Various polyester polymers may be employed in the primer layer provided that they are compatible with the polyester of which the backing is formed. Where the backing is biaxially oriented polyethylene terephthalate, the polyester polymer employed in the primer layer is preferably a copolyester containing on the order of A to *As used herein, intrinsic viscosity, denoted by the symbol (M is a measure of the degree of polymerization of a polyesterand may be defined as limit of 1n (n): as C approaches 0 wherein (m1- is the viscosity of a dilute phenol-'tetrachloroethane (-60/40) solution 'of the polyester divided by the viscosity of the phenoitetrachloroethane mixture per se measured in the same units at the same temperature and C is the concentration in grams of polyester per cc. of solution.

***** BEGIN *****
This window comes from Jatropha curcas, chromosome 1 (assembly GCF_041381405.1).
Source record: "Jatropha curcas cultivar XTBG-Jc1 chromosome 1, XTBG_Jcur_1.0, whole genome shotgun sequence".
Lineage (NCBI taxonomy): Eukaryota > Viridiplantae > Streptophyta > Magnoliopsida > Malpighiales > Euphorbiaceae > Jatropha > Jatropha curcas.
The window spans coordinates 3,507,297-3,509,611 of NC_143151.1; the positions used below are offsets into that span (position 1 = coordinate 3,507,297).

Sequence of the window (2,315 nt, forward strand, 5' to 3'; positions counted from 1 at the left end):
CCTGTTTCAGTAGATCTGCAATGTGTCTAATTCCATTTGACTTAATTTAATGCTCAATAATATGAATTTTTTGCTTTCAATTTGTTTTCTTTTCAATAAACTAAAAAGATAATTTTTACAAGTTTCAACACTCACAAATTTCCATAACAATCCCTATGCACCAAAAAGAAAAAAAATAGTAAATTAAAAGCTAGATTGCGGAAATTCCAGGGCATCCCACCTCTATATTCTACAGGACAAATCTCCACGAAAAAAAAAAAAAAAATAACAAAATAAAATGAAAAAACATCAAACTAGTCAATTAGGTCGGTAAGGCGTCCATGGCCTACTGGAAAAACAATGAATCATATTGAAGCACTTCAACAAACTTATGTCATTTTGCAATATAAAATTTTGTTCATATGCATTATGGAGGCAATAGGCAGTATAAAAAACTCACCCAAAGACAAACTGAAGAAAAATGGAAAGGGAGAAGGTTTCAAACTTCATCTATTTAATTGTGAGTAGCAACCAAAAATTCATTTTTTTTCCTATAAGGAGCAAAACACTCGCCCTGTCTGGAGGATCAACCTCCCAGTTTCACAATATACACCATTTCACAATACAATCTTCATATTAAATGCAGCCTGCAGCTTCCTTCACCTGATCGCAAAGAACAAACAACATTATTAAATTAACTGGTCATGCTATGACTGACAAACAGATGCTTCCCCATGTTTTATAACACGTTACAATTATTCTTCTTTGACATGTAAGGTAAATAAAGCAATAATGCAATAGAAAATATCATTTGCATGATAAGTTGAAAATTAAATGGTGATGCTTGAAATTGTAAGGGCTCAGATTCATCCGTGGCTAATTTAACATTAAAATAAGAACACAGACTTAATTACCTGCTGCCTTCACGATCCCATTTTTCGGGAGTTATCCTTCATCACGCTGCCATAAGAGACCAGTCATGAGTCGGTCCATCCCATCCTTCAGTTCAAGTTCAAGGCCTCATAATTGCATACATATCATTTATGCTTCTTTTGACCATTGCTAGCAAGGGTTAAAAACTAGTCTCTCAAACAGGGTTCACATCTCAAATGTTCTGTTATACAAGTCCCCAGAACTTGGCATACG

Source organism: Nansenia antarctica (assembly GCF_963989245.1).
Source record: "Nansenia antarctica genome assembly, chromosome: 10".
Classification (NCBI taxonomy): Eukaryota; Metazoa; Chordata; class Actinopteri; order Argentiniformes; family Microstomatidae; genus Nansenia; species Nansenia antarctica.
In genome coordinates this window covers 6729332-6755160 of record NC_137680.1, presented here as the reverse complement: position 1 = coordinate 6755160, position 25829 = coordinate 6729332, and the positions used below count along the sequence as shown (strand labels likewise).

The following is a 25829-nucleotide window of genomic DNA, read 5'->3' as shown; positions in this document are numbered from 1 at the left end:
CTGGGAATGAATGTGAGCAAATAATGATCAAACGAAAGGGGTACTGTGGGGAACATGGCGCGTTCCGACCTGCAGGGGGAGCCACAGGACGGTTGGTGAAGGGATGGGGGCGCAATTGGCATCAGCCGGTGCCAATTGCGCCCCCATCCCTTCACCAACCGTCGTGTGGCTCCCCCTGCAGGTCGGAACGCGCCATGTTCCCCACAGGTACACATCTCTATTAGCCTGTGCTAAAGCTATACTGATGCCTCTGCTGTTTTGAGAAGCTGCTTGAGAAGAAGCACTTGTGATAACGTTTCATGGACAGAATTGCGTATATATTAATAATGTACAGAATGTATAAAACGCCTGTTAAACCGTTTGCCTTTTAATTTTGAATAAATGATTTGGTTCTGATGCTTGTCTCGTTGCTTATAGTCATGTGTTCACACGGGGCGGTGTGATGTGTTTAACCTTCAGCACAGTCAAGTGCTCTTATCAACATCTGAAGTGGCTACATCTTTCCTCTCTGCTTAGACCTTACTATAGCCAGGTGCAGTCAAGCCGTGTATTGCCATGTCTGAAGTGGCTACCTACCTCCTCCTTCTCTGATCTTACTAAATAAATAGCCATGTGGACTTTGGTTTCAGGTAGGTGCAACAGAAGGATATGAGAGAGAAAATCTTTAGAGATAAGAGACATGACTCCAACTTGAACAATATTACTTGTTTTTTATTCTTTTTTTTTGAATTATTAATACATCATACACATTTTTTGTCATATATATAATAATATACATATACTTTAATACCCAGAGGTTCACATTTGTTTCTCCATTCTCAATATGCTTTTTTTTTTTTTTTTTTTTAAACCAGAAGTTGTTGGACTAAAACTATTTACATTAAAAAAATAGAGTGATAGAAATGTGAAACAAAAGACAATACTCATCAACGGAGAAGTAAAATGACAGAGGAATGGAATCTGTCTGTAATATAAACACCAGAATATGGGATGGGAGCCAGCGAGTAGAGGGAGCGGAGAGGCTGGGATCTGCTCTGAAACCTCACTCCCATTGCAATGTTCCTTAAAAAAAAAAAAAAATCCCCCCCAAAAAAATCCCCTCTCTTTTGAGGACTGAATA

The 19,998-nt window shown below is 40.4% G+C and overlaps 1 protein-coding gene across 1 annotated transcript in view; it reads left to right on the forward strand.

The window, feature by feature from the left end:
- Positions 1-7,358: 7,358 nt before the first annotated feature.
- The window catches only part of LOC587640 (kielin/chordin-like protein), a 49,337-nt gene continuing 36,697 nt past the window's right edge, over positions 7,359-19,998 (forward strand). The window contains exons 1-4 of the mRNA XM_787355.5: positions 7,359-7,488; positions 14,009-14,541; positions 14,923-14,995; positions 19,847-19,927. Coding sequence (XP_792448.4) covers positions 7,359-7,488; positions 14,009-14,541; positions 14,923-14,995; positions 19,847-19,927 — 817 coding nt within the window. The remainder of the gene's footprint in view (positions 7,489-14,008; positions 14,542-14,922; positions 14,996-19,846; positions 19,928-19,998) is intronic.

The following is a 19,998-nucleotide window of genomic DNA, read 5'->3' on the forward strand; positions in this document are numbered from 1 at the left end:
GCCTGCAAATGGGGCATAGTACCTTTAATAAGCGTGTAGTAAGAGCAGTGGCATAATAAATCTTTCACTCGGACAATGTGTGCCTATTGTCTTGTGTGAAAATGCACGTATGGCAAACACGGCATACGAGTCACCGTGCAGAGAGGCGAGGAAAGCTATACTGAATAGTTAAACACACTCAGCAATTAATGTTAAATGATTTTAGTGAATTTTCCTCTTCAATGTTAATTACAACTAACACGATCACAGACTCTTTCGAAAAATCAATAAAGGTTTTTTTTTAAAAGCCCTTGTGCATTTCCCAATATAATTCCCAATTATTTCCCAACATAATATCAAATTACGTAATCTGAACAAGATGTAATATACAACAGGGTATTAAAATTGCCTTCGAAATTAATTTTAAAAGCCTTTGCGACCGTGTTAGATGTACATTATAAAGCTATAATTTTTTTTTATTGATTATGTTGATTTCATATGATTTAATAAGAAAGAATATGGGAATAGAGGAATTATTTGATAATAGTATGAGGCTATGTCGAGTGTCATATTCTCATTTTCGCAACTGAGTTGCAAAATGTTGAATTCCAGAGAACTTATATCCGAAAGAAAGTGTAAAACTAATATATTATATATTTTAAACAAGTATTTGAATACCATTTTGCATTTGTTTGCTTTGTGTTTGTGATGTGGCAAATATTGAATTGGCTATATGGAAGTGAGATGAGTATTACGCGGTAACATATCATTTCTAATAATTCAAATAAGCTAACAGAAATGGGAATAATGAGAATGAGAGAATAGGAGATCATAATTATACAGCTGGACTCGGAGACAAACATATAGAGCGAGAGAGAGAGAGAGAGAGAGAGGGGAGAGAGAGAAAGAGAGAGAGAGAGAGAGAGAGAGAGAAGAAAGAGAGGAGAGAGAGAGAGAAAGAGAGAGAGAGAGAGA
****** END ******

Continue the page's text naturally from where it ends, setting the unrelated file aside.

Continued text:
/3 ethylene terephthalate units and correspondingly from to /3 ethylene isophthalate units. In general, increasing the amount of ethylene terephthalate in such copolyesters to as high as 80% yields primer layers which are strong and durable; such copolyesters however are increasingly difficult to dissolve and the primer layer as will be hereinafter indicated is preferably cast from solution. The amount of ethylene isophthalate present can range as high as 100% of the polyester employed provided however that it does not exceed about 60% of the polymer present in the primer blend. Primer layers containing greater amounts of ethylene isophthalate tend to provide insufficient delamination resistance in the finished sheet material the pressure-sensitive adhesive having inadequate affinity for the primer layer.